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Hello!! I am shopping for a new bike and a few weeks ago I test drove a Gold Wing 1800 and was very impressed. Today a test drove a K1200LT and fell in love with a marvelous bike. At this point, I have a few questions. First, while I am not a professional mechanic, I like to do as much work on my bikes as I possibly can. How easy is it to work on this bike?? Besides the BMW service manual, is there some other source for information on how to do the service work on a K1200LT?? Second, all of the other bikes I have owned or even considered purchasing had mediocre suspension and all were vastly improved by upgrading the suspension. Is this also true for the BMW bikes?? for the K1200LT?? If so, what would you recommend??

Thanks for your help.

Mark Hagy
 

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drev53 said:
Hello!! I am shopping for a new bike and a few weeks ago I test drove a Gold Wing 1800 and was very impressed. Today a test drove a K1200LT and fell in love with a marvelous bike. At this point, I have a few questions. First, while I am not a professional mechanic, I like to do as much work on my bikes as I possibly can. How easy is it to work on this bike?? Besides the BMW service manual, is there some other source for information on how to do the service work on a K1200LT?? Second, all of the other bikes I have owned or even considered purchasing had mediocre suspension and all were vastly improved by upgrading the suspension. Is this also true for the BMW bikes?? for the K1200LT?? If so, what would you recommend??

Thanks for your help.

Mark Hagy
Mark,

I believe that you will find that both the Honda and the BMW are somewhat of a challenge to work on, but this should not deter you from buying. As with any bike, certain things are easy :D , certain things are more difficult :mad: . One of the more aggravating factors in working on the LT is removing all the plastic bodywork (tupperware) to get to the smallest things. Once you get the hang of it, it isn't all that bad and all that plastic makes it the easiest bike ever to wash! Not all the nooks and crannies of a bike with an exposed engine. ;)

Besides the BMW manual, which I think is rather lacking, I would suggest the Clymer manual and a lot of study on this site. This site is the most incredible resource I have ever seen for ANY motorcycle. There are folks on this site who are more than ready to help out in any way and are a veritable well-spring of knowledge. I have owned my LT only about 6 months and have already pulled MAJOR services on it...mostly preventative maintenance and have not had to take it to a dealer yet. Guys on this site helped out...with advice and physical assistance.

As for suspension, almost any bike can be improved upon dramatically by aftermarket products and the precious LT is no exception. It is costly and I would suggest riding for awhile and then, if you feel it is needed, upgrade. Frankly, the stock suspension on my LT provides a far superior ride over any other bike I have ever ridden.

One other thing...I love my LT for many reasons...one of which is the fact that you don't see one on every corner. ;) It is a FANTASTIC bike...even though it is large, it handles great, plenty of power, full of conveniences and very dependable. Oh yeah...I LOVE riding now better than ever before...all because of the virtues of the LT! God bless and have a great day.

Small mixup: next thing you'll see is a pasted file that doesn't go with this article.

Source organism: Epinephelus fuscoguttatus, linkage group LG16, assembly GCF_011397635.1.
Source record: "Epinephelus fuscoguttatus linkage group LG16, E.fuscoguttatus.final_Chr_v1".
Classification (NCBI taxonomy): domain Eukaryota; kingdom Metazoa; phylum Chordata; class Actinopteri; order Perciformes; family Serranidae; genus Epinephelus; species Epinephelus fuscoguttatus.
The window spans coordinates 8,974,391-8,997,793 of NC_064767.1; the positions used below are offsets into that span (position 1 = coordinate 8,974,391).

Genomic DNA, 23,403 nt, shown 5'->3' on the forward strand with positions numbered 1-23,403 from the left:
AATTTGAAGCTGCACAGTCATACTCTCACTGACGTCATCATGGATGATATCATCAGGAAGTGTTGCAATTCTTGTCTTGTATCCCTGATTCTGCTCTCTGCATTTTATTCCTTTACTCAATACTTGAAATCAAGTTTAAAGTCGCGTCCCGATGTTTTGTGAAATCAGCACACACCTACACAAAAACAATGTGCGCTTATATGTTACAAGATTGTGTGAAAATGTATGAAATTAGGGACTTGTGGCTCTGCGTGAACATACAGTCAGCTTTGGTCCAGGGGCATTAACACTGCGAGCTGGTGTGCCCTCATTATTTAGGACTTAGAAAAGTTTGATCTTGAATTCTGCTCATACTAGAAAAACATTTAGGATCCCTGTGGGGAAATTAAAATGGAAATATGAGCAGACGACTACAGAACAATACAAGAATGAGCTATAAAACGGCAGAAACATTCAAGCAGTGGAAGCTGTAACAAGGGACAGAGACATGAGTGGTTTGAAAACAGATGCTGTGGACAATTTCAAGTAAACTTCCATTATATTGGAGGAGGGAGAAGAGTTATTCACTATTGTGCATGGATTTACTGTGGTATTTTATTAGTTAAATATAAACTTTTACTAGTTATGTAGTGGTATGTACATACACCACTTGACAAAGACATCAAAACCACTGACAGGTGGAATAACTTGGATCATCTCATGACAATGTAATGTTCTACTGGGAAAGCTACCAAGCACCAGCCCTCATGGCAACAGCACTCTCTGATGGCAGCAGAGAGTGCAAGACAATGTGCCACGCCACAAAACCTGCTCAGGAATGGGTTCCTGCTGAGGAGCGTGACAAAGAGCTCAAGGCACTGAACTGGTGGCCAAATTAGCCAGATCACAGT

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drev53 said:
Hello!! I am shopping for a new bike and a few weeks ago I test drove a Gold Wing 1800 and was very impressed. Today a test drove a K1200LT and fell in love with a marvelous bike. At this point, I have a few questions. First, while I am not a professional mechanic, I like to do as much work on my bikes as I possibly can. How easy is it to work on this bike?? Besides the BMW service manual, is there some other source for information on how to do the service work on a K1200LT?? Second, all of the other bikes I have owned or even considered purchasing had mediocre suspension and all were vastly improved by upgrading the suspension. Is this also true for the BMW bikes?? for the K1200LT?? If so, what would you recommend??

Thanks for your help.

Mark Hagy
Between the service manual, the Paul Sayegh service CDs, and this site, there is likely nothing one cannot do on the LT. Once you get the fairings off, most of the work is reasonably easy, if sometimes a little time consuming. No matter what you want to do to the LT, someone here has already done it, usually several, so you can get plenty of advice, and in many areas there are tech./service "parties", where you can watch and or do work on your bike and others.

Ohlins or Wilburs shocks are nice, but no need to rush out and get them for a new bike, as the stocks are quite decent, for about 25,000 miles. Save up and be ready to buy shocks about that time. It is not cheap! But neither are the stock ones if you replace them. Figure around $1200. Good thing is that the Ohlins and Wilburs are rebuildable, about $100 each for a full rebuild, or about $20 for a nitrogen recharge, which often is all they will need.
 

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I never worked in a Honda before. Actually, matter of fact I never worked in a bike before my second LT (2002) and I would say that it's not that complicated to do the simple things. There are few services I still going to a shop (valves adjustment and linked brakes flush).
I'm not a mechanic inclined neither, so it can give you an idea that it's not that difficult.
 
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